On March 13, a US court of appeals determined that certain clauses of Maine’s overtime laws are grammatically ambiguous. Because of that lack of clarity, the five drivers won their appeal and were found eligible for overtime. According to state law, the following types of activities are among those that don’t qualify for overtime pay: The canning, processing, preserving, freezing, drying, marketing, storing, packing for shipment or distribution of: (1) Agricultural produce; (2) Meat and fish products; and (3) Perishable foods. Is packing (for shipment or distribution) a single activity that is exempt from overtime pay? Or are packing and distributing two different activities, and both exempt? If lawmakers had used a serial comma, it would have been clear that distribution was an overtime-exempt activity on its own. But without the comma, wrote US appeals judge David J. Barron, the law is ambiguous......so the judge ruled in favor of the drivers. They were working overtime hours, and the law didn't clearly exempt them from overtime pay, so they deserved overtime pay. Problems like this could be resolved at the start if legislatures hired some programmers to write parallel versions of the code. In Python:
# = = = = = def IsExempt(activity,product): ExemptActivities = [ "processing", "preserving", "freezing", "drying", "marketing", "storing", "packing for shipment", "distribution"] ExemptProducts = [ "Agricultural produce", "Meat products", "Fish products", "Perishable foods"] decision = 0 if (activity in ExemptActivities) and (product in ExemptProducts): decision = "No overtime" else: decision = "overtime" return decision # end definition of function IsExempt # = = = = = # Test for a specified combination..... activity = "distribution" product = "Perishable foods" print "for %s of %s, %s" % (activity, product, IsExempt(activity,product) ) # = = = = =(The above is real code. You can copy it and run it.) The programmers could then test all of the potential activities and products to see if the result was as intended. Later on, courts could use the same code to resolve questions reliably without using arguable and changeable grammar rules. The best part: You don't even need a computer. After testing, the Python version can be read with perfect reliability by humans.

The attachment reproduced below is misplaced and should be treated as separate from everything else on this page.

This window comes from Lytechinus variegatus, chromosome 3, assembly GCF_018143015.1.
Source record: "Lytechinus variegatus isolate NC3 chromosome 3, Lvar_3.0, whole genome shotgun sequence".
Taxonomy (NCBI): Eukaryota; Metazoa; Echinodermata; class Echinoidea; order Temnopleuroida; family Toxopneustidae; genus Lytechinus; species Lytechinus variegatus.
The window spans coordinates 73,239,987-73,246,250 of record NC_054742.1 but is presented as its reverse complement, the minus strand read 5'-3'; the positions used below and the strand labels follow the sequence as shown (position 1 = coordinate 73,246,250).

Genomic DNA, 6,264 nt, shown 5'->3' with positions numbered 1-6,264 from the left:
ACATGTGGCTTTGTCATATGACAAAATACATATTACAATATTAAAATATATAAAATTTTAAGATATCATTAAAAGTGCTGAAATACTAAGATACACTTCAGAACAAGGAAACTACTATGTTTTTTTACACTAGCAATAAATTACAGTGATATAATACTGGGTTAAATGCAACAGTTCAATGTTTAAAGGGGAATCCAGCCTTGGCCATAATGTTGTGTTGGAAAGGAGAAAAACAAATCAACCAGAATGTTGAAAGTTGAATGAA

Labels: Patient things
Polistra was named after the original townsite of Manhattan (the one in Kansas). When I was growing up in Manhattan, I spent a lot of time exploring by foot, bike, and car. I discovered the ruins of an old mill along Wildcat Creek, and decided (inaccurately) that it was the remains of the original site of Polistra. Accurate or not, I've always liked the name, with its echoes of Poland (an under-appreciated friend of freedom) and stars. ==== The title icon is explained here. ==== Switchover: This 2007 entry marks a sharp change in worldview from neocon to pure populist. ===== The long illustrated story of Polistra's Dream is a time-travel fable, attempting to answer the dangerous revision of New Deal history propagated by Amity Shlaes. The Dream has 8 episodes, linked in a chain from the first. This entry explains the Shlaes connection.